The Marrow of Human Experience: Essays on Folklore

The Marrow of Human Experience: Essays on Folklore

The Marrow of Human Experience: Essays on Folklore

The Marrow of Human Experience: Essays on Folklore


Composed over several decades, the essays here are remarkably fresh and relevant. They offer instruction for the student just beginning the study of folklore as well as repeated value for the many established scholars who continue to wrestle with issues that Wilson has addressed. As his work has long offered insight on critical matters--nationalism, genre, belief, the relationship of folklore to other disciplines in the humanities and arts, the currency of legend, the significance of humor as a cultural expression, and so forth--so his recent writing, in its reflexive approach to narrative and storytelling, illuminates today's paradigms. Its notable autobiographical dimension, long an element of Wilson's work, employs family and local lore to draw conclusions of more universal significance. Another way to think of it is that newer folklorists are catching up with Wilson and what he has been about for some time.

As a body, Wilson's essays develop related topics and connected themes. This collection organizes them in three coherent parts. The first examines the importance of folklore--what it is and its value in various contexts. Part two, drawing especially on the experience of Finland, considers the role of folklore in national identity, including both how it helps define and sustain identity and the less savory ways it may be used for the sake of nationalistic ideology. Part three, based in large part on Wilson's extensive work in Mormon folklore, which is the most important in that area since that of Austin and Alta Fife, looks at religious cultural expressions and outsider perceptions of them and, again, at how identity is shaped, by religious belief, experience, and participation; by the stories about them; and by the many other expressive parts of life encountered daily in a culture.

Each essay is introduced by a well-known folklorist who discusses the influence of Wilson's scholarship. These include Richard Bauman, Margaret Brady, Simon Bronner, Elliott Oring, Henry Glassie, David Hufford, Michael Owen Jones, and Beverly Stoeltje.


I often misplace certain William A. “Bert” Wilson articles and then find them in unexpected locations. When researching Mormon folklore, I may need “On Being Human” and finally find the article in a folder marked “Definitions of Folklore” or “Folklore and the Humanities.” The article might be tucked in the folder I use for the Introduction to Folklore course or even in the folder for my advanced writing class. The process gets repeated for the “Deeper Necessity” article, the “Herder” article, and others. For this very personal reason, I have wanted a book compiling Bert Wilson’s essays. I want a good variety of his writings in one easily accessible and transportable collection.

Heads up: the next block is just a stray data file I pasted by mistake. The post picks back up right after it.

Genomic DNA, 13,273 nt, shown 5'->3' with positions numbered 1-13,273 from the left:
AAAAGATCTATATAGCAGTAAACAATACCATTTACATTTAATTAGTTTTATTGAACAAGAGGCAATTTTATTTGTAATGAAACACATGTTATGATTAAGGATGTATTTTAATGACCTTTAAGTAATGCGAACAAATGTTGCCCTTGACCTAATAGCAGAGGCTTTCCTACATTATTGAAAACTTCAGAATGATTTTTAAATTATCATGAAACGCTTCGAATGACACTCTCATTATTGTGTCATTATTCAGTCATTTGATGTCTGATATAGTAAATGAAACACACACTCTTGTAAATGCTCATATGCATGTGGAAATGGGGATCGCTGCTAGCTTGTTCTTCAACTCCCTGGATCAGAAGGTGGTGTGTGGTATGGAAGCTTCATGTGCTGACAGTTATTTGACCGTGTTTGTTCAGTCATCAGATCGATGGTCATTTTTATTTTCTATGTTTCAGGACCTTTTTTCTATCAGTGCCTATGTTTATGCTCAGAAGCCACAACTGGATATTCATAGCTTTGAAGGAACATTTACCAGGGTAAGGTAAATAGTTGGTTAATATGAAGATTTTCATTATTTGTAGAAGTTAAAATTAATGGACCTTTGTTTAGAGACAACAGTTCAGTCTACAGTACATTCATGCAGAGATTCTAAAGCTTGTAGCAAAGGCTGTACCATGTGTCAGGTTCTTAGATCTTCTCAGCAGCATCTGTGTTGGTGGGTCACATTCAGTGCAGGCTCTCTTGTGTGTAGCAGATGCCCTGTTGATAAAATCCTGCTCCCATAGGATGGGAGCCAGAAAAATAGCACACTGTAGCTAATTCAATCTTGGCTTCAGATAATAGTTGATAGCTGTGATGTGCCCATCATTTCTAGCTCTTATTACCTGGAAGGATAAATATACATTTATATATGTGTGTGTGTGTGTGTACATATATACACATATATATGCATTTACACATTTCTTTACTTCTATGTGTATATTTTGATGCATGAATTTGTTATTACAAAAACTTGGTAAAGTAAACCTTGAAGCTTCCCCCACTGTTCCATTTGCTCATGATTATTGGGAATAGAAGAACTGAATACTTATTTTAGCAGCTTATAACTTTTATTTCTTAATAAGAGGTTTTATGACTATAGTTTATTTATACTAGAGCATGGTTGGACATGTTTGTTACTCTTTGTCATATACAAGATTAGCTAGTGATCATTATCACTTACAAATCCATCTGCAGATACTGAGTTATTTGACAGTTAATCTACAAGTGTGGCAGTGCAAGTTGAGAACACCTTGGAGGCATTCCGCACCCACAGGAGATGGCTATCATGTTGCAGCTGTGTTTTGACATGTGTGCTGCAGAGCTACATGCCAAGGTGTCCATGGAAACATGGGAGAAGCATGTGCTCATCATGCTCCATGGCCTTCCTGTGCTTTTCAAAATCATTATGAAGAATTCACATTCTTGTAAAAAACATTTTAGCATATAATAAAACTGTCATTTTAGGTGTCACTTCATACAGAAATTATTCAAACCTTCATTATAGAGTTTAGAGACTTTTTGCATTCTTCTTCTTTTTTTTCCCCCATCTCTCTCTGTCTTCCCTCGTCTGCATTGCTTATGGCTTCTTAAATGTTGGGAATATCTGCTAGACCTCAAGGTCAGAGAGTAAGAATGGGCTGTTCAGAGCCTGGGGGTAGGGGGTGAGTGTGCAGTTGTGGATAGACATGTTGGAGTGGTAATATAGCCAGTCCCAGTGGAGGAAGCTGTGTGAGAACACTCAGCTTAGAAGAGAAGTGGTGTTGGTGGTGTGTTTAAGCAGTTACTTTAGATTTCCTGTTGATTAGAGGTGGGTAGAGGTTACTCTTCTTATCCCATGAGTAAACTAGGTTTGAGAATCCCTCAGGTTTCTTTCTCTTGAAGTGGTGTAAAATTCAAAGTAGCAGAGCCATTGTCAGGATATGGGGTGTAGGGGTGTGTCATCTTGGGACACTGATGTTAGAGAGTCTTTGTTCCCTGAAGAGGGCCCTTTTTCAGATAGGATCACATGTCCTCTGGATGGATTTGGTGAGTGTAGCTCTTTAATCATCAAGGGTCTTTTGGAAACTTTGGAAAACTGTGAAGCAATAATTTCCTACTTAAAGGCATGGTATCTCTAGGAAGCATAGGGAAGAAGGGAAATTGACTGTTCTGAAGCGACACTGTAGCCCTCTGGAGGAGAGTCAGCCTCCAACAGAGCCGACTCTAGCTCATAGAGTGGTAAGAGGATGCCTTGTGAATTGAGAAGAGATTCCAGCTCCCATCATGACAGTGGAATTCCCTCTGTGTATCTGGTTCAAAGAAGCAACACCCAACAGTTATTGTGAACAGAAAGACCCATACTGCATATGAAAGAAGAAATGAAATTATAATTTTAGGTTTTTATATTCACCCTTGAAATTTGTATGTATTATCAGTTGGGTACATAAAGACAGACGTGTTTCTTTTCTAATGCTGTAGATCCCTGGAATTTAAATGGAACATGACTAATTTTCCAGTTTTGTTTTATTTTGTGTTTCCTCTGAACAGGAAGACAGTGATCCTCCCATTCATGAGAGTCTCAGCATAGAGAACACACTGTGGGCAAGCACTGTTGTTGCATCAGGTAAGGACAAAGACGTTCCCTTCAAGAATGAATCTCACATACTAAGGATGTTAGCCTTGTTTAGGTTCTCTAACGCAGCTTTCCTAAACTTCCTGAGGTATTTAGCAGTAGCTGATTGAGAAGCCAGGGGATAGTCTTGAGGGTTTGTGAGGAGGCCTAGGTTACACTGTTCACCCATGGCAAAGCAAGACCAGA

More seriously, and less selfishly, I requested to work on this essay collection with Bert so others could receive and study the work of an excellent teacher and champion of folklore studies and the humanities. The essays won’t convey exactly what it was like to be in his classroom, what it was like to experience the variety of personal experiences, lectures, slide shows, guest speakers, films, and other multimedia displays he used to present folklore in all its varieties to his students. But these writings will introduce new and ongoing students of folklore to useful definitions and functions of folklore study. They may guide readers who know little of this field, as well as seasoned folklorists, to recognize and remember the imperatives of traditional expression—the powerful needs to create, to know, and to commune within the realms of change, continuity, and a common humanity. These essays in folklore will immerse their readers in Bert’s passion for folklore as a way to negotiate recurring human needs, to recognize the values and concerns of particular groups, and to understand what it means to be human.


When studying folklore, it seems important to indicate that the creation and sharing of knowledge takes place through face-to-face contacts as well as by reading and writing. I studied folklore with Bert as a master’s student at Brigham Young University and heard him give several of the invited lectures on Mormon narrative traditions now included here. As a folklore doctoral student at Indiana University, I discovered that he had a wider influence than Mormon folklore when my . . .

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